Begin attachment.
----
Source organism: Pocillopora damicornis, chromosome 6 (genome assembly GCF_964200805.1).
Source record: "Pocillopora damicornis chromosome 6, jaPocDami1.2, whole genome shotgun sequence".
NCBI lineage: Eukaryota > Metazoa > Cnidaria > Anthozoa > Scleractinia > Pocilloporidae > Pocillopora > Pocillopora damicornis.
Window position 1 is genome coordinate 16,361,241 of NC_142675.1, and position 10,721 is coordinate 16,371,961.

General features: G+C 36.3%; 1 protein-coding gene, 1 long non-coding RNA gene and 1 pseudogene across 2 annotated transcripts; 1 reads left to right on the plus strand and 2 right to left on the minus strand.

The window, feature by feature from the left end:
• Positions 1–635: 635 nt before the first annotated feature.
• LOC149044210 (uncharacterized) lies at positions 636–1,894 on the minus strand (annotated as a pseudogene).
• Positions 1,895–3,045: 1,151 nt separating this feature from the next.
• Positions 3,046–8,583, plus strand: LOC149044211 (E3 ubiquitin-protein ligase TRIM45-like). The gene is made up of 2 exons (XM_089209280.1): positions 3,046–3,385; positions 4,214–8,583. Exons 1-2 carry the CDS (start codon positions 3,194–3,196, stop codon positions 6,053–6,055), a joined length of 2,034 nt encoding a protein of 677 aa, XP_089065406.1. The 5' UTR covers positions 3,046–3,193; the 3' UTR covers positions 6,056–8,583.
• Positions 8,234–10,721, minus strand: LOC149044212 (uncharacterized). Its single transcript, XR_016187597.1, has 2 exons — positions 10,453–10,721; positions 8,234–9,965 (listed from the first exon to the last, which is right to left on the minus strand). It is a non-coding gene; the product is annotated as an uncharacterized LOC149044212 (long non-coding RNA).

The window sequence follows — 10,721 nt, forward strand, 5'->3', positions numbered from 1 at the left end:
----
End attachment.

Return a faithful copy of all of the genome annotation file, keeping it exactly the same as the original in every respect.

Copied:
Source organism: Pocillopora damicornis, chromosome 6 (genome assembly GCF_964200805.1).
Source record: "Pocillopora damicornis chromosome 6, jaPocDami1.2, whole genome shotgun sequence".
NCBI lineage: Eukaryota > Metazoa > Cnidaria > Anthozoa > Scleractinia > Pocilloporidae > Pocillopora > Pocillopora damicornis.
Window position 1 is genome coordinate 16,361,241 of NC_142675.1, and position 10,721 is coordinate 16,371,961.

General features: G+C 36.3%; 1 protein-coding gene, 1 long non-coding RNA gene and 1 pseudogene across 2 annotated transcripts; 1 reads left to right on the plus strand and 2 right to left on the minus strand.

The window, feature by feature from the left end:
• Positions 1–635: 635 nt before the first annotated feature.
• LOC149044210 (uncharacterized) lies at positions 636–1,894 on the minus strand (annotated as a pseudogene).
• Positions 1,895–3,045: 1,151 nt separating this feature from the next.
• Positions 3,046–8,583, plus strand: LOC149044211 (E3 ubiquitin-protein ligase TRIM45-like). The gene is made up of 2 exons (XM_089209280.1): positions 3,046–3,385; positions 4,214–8,583. Exons 1-2 carry the CDS (start codon positions 3,194–3,196, stop codon positions 6,053–6,055), a joined length of 2,034 nt encoding a protein of 677 aa, XP_089065406.1. The 5' UTR covers positions 3,046–3,193; the 3' UTR covers positions 6,056–8,583.
• Positions 8,234–10,721, minus strand: LOC149044212 (uncharacterized). Its single transcript, XR_016187597.1, has 2 exons — positions 10,453–10,721; positions 8,234–9,965 (listed from the first exon to the last, which is right to left on the minus strand). It is a non-coding gene; the product is annotated as an uncharacterized LOC149044212 (long non-coding RNA).

The window sequence follows — 10,721 nt, forward strand, 5'->3', positions numbered from 1 at the left end: